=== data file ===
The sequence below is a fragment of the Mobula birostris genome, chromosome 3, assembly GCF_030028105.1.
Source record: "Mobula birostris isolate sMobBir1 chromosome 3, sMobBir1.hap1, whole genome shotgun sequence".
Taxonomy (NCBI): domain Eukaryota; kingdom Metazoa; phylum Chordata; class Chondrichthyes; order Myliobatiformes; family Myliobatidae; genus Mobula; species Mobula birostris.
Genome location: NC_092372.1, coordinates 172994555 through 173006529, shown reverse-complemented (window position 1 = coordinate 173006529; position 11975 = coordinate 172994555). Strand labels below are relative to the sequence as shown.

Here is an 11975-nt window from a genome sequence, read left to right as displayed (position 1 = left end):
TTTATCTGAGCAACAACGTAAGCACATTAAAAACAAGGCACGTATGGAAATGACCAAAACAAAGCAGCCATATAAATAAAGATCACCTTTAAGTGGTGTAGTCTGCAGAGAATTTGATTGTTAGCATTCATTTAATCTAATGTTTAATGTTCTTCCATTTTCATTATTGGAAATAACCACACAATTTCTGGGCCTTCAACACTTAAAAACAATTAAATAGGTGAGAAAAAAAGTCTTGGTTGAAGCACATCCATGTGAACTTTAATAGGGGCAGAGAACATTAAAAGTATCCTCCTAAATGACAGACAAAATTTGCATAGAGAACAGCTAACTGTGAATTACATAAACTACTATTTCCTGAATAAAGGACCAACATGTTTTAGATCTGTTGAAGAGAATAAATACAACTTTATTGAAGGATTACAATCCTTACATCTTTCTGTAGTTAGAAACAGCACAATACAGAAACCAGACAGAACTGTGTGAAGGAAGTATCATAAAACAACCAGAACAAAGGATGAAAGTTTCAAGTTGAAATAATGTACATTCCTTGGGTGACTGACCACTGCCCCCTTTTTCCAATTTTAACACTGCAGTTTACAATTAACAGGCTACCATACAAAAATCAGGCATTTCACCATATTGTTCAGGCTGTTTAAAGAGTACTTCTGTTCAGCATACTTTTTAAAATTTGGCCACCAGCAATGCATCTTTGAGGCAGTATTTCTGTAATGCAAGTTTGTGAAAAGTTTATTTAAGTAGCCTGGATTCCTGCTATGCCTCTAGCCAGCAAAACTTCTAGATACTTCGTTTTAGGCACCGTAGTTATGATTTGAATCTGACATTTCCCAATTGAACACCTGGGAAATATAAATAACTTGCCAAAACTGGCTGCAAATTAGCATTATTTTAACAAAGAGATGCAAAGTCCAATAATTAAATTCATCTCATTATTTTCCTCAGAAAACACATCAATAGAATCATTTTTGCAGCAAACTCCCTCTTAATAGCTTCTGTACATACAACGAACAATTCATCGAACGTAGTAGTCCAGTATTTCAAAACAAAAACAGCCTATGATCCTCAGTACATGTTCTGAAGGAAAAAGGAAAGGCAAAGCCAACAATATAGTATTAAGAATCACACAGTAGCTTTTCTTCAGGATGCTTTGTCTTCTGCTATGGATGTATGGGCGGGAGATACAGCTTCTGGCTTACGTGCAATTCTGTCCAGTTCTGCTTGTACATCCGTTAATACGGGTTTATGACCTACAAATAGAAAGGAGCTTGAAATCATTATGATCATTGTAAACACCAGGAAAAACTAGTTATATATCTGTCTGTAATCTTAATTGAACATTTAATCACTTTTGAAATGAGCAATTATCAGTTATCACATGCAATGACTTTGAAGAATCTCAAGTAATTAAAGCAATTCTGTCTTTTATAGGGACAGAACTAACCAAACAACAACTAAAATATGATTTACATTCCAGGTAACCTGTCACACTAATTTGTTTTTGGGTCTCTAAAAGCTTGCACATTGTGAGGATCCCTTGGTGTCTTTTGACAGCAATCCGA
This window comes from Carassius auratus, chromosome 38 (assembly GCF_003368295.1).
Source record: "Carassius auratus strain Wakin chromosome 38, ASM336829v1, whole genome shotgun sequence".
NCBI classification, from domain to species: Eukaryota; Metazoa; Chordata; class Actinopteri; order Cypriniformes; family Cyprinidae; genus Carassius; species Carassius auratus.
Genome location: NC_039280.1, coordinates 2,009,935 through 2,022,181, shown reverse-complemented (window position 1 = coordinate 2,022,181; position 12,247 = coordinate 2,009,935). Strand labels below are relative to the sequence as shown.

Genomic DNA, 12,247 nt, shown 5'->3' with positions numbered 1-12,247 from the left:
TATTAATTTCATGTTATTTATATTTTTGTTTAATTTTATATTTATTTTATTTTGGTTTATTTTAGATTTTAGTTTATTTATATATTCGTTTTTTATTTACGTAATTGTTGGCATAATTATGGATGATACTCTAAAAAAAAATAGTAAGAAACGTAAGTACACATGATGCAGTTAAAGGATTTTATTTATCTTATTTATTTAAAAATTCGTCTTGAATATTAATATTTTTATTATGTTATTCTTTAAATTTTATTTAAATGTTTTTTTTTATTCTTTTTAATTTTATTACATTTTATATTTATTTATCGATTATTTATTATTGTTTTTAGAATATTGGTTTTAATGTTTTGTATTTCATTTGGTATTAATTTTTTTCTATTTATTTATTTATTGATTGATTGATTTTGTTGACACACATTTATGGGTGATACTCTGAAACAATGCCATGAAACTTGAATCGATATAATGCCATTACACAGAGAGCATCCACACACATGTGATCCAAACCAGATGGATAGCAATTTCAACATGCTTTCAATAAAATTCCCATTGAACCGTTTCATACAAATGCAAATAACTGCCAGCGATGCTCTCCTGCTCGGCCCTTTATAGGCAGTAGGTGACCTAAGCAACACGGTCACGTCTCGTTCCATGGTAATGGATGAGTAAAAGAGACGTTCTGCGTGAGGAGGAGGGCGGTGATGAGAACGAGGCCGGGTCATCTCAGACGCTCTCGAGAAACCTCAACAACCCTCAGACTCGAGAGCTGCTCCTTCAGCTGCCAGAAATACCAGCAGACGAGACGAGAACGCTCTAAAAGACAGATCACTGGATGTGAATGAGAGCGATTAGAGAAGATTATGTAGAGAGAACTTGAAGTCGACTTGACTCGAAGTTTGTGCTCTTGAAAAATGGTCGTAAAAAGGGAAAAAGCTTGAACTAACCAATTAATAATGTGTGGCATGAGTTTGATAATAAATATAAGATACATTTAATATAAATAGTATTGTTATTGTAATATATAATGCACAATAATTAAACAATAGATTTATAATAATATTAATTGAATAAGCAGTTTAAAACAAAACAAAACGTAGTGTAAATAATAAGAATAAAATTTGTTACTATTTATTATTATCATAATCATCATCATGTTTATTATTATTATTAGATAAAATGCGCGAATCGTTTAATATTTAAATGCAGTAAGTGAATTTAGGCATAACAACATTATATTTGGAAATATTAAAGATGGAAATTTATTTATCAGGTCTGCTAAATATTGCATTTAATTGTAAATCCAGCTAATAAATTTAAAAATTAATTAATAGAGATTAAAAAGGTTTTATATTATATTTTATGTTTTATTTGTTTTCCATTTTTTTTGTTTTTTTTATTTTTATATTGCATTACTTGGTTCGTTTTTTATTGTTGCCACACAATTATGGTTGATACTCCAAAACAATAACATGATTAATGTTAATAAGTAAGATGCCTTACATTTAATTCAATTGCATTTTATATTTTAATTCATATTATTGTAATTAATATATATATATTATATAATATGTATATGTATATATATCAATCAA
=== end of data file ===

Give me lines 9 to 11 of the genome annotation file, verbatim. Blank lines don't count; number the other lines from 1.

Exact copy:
NCBI classification, from domain to species: Eukaryota; Metazoa; Chordata; class Actinopteri; order Cypriniformes; family Cyprinidae; genus Carassius; species Carassius auratus.
Genome location: NC_039280.1, coordinates 2,009,935 through 2,022,181, shown reverse-complemented (window position 1 = coordinate 2,022,181; position 12,247 = coordinate 2,009,935). Strand labels below are relative to the sequence as shown.

Genomic DNA, 12,247 nt, shown 5'->3' with positions numbered 1-12,247 from the left: